These kinds of cooperative efforts help us develop innovative and effective ways to reduce the area’s VOC emissions. Fewer emissions mean lower ozone levels and better air quality for Basin residents at a lower cost to operators. And those are outcomes we can all get behind.

Want to learn more about the ULend program? Visit us at! If you’re interested in participating in the Ulend program, sign up on our website to be added to our contact list. We will be in touch with you when the program begins this fall.

I am an environmental scientist with the Technical Analysis section at DAQ. I have a bachelor’s degree in chemistry from Utah State University and a master’s degree in environmental science from the University of Utah. When not working, I love traveling and spending time outdoors with my husband and two dogs.


This entry was originally published on August 28th, 2017, updated on August 28th, 2017, and posted in news.

“Turn Your Key, Be Idle Free” for Our Kids this School Year

By Vicki Bennett, Guest Blogger

Idle free kidsDEQ invites guest bloggers to share their thoughts on issues that impact our environment. We appreciate their insights and the opportunity to broaden the conversation with others in the community.

The sights and smells of back-to-school are here: new pencils and paper, first-day clothes, and the hint of fall in the air. It’s an exciting time for many kids, parents, and teachers as we enter another year and get back into the school day routine.

And with the return of that familiar routine, we’d like to encourage you to be Idle Free. Whether dropping off the kids or running errands around town, one thing we can all do to improve air quality is to “Turn the Key and Be Idle Free.”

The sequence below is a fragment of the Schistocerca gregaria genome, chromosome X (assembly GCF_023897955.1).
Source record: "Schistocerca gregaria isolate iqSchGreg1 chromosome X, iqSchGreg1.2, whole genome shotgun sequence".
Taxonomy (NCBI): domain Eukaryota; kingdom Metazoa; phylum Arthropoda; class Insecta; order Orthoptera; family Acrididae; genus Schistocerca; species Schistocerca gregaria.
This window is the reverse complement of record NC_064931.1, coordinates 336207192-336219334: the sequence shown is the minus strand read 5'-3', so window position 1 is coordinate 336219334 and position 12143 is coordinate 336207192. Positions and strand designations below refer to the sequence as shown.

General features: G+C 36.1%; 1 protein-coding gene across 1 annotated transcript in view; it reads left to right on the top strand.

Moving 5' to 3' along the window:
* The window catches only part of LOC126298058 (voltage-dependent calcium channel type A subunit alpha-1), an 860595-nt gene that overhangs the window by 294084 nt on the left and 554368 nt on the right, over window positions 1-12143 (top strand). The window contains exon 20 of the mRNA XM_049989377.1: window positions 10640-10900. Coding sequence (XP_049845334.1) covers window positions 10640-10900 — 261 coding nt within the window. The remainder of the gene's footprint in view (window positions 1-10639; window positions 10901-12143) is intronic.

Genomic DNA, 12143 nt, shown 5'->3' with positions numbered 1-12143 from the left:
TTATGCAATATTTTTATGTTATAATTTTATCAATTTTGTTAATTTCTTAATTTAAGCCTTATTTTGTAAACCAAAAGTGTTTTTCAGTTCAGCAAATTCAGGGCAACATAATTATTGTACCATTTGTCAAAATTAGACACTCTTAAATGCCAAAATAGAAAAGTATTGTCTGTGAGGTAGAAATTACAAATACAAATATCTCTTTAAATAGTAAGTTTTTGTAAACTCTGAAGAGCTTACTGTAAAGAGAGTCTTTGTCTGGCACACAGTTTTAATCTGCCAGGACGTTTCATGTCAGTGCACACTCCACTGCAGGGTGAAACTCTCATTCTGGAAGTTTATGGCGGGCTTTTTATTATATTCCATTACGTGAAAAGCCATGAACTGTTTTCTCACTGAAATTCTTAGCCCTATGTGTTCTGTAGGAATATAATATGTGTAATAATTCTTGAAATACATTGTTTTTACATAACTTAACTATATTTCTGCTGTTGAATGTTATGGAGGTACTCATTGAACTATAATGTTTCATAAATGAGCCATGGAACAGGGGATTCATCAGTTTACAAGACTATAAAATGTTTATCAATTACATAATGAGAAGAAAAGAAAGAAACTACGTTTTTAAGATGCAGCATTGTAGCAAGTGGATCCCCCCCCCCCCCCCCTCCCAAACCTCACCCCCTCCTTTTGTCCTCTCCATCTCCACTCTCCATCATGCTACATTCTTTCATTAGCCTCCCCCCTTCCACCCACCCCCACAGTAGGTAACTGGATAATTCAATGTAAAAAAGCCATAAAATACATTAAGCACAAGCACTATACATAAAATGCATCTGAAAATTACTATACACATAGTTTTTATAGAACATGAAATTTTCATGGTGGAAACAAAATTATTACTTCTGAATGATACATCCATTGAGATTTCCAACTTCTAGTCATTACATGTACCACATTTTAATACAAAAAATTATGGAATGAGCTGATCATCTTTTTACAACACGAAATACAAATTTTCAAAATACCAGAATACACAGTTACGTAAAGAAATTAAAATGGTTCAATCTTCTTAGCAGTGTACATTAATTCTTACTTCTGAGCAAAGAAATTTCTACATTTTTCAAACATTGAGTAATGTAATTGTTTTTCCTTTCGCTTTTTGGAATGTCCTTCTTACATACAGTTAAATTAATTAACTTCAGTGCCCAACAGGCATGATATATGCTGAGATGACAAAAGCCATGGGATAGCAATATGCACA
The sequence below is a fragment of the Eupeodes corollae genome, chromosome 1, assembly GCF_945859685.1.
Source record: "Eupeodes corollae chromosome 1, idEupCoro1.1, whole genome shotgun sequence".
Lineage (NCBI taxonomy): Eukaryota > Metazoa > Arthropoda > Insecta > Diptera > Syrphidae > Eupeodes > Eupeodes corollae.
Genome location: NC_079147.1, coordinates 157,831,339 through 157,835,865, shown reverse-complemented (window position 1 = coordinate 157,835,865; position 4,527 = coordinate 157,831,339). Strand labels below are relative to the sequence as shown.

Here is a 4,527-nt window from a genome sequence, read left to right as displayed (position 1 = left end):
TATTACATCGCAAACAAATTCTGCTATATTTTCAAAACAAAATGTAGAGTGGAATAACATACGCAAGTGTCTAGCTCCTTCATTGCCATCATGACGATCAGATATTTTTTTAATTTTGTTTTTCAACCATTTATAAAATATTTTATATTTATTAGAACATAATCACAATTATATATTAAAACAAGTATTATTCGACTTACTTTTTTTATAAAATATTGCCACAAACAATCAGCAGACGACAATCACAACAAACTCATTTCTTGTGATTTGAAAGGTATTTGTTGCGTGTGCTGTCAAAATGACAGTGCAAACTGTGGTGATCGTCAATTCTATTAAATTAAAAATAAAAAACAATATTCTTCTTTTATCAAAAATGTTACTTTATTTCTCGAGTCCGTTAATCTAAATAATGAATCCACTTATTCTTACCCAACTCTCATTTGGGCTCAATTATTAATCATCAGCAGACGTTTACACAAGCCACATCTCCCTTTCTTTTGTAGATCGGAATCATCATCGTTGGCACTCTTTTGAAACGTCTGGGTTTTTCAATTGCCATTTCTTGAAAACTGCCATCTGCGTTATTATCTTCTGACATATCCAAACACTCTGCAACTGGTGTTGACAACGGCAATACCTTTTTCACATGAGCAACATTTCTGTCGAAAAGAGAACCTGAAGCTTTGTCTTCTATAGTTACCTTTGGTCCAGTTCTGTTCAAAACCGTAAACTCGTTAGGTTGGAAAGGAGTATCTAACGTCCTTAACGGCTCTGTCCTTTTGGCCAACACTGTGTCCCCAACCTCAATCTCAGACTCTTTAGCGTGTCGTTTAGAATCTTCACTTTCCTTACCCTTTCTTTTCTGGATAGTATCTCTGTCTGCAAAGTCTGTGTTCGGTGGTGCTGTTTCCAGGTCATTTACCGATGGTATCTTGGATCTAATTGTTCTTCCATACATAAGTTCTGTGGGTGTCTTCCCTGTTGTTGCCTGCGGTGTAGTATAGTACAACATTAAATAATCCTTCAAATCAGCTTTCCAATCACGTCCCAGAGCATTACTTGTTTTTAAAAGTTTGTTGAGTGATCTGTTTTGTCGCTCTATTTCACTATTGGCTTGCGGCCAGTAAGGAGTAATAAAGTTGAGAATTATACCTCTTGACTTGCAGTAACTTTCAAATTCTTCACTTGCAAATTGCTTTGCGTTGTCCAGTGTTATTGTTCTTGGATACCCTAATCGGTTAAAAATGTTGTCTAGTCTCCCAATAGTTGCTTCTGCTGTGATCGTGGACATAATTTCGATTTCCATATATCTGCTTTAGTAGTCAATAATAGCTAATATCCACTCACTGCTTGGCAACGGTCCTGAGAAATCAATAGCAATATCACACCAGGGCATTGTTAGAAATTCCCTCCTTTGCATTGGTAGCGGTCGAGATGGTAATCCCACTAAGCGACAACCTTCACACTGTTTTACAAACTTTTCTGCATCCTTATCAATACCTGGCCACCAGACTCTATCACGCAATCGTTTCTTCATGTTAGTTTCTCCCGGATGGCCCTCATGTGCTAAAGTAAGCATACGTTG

It’s easy. If you’re stopped for more than ten seconds, turn the engine off.

This simple act can make a tremendous difference for our air quality — and our kids’ health.

Vehicle exhaust makes up over half of the air pollution in Utah, and unnecessary idling of cars and buses contribute a significant amount of emissions released into the air each day.

Click on image for a larger view

Children’s developing lungs take in 50 percent more air per pound of body weight than adults. This means they’re more susceptible to respiratory problems like asthma than adults.

To make matters worse, idling vehicles put out more pollution than moving vehicles because engines are designed to operate most efficiently when warm. Idling also generates hot spots of pollution—something we don’t want to create in exactly the places our children spend most of their day.

This September, Salt Lake City is proud to celebrate the ten year anniversary of Utah’s Idle-Free Declaration. Salt Lake City was also the second city in Utah to adopt an Idle-Free Ordinance, passed in 2011.

The ordinance prohibits unnecessary vehicle idling over two minutes within city limits.

Though idling may seem like a minor action in moving towards cleaner air, small and incremental changes in individual actions do make a collective difference. That’s something we can all get behind this school year!

Back-to-school season offers us all the opportunity to start or cement healthy habits. Join with me in committing to be Idle-Free. You can visit our Idle Free Ordinance website for resources on how to spread the word at your child’s school or whenever you see a vehicle idling unnecessarily. To learn more about the health effects of idling, visit DEQ’s Anti-Idle webpage